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Tokyo Demons Book 3: Chapter 5, Part 1

A downloadable package of this chapter (.pdf, .epub, and .mobi) is available in the Sparkler Monthly Issue #025 back issue.


Touya drove through the half-filled streets of Mitaka, his gloved hands shaking on the steering wheel.

He tried to blink away the heavy layers of future that swam before his eyes, bunching up in thick clouds on the asphalt road. The car in front of him was masked by a dozen other semitransparent cars overlapping in five meters of street. When he tried to switch lanes, his blind spot was a haze. The stoplight flashed all three colors in a spastic rhythm.

A car on a side street–present? future?–burst through a stop sign in front of him. Touya slammed his foot on the breaks; he was thrown in his seat as ghost cars zoomed past him, through him. A high-pitched screech outside cut through the cacophony of muffled sounds from the future.

He panted, glancing into his rearview mirror as a car honked behind him. The solid-color vehicle swiped around him and drove past, the driver angrily glaring through his window.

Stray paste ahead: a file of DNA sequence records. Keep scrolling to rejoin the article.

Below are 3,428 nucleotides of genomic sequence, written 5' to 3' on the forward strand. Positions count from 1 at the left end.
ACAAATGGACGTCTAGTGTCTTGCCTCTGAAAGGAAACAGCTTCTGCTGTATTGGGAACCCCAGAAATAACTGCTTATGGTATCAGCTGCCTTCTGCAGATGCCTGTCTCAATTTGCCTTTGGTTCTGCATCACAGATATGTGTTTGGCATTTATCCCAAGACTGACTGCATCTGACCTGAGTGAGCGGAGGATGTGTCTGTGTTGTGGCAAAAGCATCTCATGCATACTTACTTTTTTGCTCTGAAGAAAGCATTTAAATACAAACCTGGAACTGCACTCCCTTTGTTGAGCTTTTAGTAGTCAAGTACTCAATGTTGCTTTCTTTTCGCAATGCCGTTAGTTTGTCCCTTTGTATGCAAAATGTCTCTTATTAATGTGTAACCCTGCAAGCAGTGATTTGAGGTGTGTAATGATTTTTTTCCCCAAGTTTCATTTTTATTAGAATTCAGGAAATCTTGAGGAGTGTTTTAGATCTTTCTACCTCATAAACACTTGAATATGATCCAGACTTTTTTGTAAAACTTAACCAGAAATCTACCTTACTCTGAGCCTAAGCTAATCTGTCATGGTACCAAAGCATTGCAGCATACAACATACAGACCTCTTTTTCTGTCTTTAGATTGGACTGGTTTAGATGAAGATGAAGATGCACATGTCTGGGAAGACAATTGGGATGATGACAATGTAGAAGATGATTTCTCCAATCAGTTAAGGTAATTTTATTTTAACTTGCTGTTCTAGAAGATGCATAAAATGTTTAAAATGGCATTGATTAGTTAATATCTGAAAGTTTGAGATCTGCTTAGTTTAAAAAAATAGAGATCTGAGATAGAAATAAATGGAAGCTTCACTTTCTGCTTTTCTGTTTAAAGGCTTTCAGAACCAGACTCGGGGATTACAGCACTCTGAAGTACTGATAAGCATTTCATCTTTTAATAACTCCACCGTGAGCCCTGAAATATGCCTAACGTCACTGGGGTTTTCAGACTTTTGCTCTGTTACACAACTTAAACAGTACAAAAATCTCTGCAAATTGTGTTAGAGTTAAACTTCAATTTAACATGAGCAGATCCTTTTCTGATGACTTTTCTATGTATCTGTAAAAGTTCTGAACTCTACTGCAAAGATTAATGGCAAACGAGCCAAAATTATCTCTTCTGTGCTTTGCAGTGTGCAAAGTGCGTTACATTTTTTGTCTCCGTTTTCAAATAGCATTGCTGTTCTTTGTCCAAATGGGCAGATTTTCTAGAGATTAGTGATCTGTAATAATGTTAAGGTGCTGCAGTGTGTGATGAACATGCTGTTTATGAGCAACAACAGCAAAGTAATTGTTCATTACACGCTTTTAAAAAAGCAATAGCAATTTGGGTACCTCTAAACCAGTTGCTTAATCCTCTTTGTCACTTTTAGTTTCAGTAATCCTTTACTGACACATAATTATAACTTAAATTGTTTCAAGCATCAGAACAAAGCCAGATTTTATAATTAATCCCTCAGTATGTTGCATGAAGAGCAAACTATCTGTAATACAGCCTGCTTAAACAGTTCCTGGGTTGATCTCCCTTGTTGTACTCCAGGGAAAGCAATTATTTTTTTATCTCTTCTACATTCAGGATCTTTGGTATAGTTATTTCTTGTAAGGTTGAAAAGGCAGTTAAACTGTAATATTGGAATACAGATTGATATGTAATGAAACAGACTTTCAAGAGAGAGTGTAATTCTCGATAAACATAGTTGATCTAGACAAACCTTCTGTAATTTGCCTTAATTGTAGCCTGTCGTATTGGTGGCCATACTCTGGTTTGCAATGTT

Touya swallowed. The last thing he needed was the police pulling him over for a traffic violation, especially since he’d lost his damned wallet (and the forged driver’s license inside) two weeks earlier. He tried not to dwell, again, on everything he’d lost in that wallet as he shifted gears and let the car slowly roll back into movement.

He reached the drop spot in minutes. He roughly parked on the side of the road, threw his door shut behind him, and jerkily walked around the perimeter of the old brick building that housed a shop closed for the season. Ignoring the hazy, chatting people who walked around him in future loops, he opened the thin blade of a pocketknife with trembling figures.

For the past two weeks, he’d known what he’d left here–every yen, every drop of backup medicine. But now, with his manic mind and traitorous body, he no longer trusted his own memory. He forced the panic to the pit of his stomach and shoved his knife into a loose brick.

He pried out a small chunk of wall, revealing the deeper hollow hewn out behind it. He carefully pulled out the wrinkled vinyl bag and its precious contents he’d previously tucked into the small space.